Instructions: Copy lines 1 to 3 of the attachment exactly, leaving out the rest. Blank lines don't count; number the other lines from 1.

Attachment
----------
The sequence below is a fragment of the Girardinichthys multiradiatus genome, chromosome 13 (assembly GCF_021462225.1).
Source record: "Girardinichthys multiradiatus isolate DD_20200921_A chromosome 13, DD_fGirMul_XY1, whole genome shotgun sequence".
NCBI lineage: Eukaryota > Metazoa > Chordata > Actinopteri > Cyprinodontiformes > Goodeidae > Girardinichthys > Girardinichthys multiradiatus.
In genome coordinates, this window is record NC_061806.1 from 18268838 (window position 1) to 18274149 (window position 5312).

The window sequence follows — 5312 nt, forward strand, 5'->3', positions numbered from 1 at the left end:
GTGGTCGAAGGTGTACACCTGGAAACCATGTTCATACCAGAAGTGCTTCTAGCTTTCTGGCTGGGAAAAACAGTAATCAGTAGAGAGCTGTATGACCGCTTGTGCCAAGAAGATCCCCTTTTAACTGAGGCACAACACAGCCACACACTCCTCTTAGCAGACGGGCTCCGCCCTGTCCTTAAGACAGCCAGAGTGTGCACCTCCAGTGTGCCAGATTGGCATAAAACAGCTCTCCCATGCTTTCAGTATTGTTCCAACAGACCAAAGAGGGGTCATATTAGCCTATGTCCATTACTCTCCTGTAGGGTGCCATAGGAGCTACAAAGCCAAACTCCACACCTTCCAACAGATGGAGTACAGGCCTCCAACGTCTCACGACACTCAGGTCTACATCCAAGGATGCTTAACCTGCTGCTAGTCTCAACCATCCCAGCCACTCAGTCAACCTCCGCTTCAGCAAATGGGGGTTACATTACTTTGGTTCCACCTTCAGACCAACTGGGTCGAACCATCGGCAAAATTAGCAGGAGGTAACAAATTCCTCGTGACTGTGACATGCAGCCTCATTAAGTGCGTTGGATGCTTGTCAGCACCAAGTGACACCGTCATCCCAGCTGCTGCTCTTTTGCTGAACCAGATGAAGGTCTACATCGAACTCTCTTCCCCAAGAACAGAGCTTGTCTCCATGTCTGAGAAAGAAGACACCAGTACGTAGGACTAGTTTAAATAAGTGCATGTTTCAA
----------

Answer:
The sequence below is a fragment of the Girardinichthys multiradiatus genome, chromosome 13 (assembly GCF_021462225.1).
Source record: "Girardinichthys multiradiatus isolate DD_20200921_A chromosome 13, DD_fGirMul_XY1, whole genome shotgun sequence".
NCBI lineage: Eukaryota > Metazoa > Chordata > Actinopteri > Cyprinodontiformes > Goodeidae > Girardinichthys > Girardinichthys multiradiatus.